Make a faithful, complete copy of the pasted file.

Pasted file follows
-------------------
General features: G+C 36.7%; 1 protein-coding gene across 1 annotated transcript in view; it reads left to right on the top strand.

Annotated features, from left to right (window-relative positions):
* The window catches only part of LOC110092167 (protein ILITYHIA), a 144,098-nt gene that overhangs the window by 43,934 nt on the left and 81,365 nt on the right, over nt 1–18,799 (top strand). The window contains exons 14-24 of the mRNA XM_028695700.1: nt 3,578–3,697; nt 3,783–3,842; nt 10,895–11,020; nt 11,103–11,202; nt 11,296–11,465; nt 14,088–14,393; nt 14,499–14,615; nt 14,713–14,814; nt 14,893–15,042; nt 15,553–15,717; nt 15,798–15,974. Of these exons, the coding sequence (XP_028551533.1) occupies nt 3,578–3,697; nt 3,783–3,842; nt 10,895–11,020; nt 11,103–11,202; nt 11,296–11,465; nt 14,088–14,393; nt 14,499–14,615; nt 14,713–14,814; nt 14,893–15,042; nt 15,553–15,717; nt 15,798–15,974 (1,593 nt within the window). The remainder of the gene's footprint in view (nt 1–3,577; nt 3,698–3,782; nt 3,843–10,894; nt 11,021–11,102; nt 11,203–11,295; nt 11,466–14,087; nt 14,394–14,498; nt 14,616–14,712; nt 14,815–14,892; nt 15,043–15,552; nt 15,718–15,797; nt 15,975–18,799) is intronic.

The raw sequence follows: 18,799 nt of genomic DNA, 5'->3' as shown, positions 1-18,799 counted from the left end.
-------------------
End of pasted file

General features: G+C 36.7%; 1 protein-coding gene across 1 annotated transcript in view; it reads left to right on the top strand.

Annotated features, from left to right (window-relative positions):
* The window catches only part of LOC110092167 (protein ILITYHIA), a 144,098-nt gene that overhangs the window by 43,934 nt on the left and 81,365 nt on the right, over nt 1–18,799 (top strand). The window contains exons 14-24 of the mRNA XM_028695700.1: nt 3,578–3,697; nt 3,783–3,842; nt 10,895–11,020; nt 11,103–11,202; nt 11,296–11,465; nt 14,088–14,393; nt 14,499–14,615; nt 14,713–14,814; nt 14,893–15,042; nt 15,553–15,717; nt 15,798–15,974. Of these exons, the coding sequence (XP_028551533.1) occupies nt 3,578–3,697; nt 3,783–3,842; nt 10,895–11,020; nt 11,103–11,202; nt 11,296–11,465; nt 14,088–14,393; nt 14,499–14,615; nt 14,713–14,814; nt 14,893–15,042; nt 15,553–15,717; nt 15,798–15,974 (1,593 nt within the window). The remainder of the gene's footprint in view (nt 1–3,577; nt 3,698–3,782; nt 3,843–10,894; nt 11,021–11,102; nt 11,203–11,295; nt 11,466–14,087; nt 14,394–14,498; nt 14,616–14,712; nt 14,815–14,892; nt 15,043–15,552; nt 15,718–15,797; nt 15,975–18,799) is intronic.

The raw sequence follows: 18,799 nt of genomic DNA, 5'->3' as shown, positions 1-18,799 counted from the left end.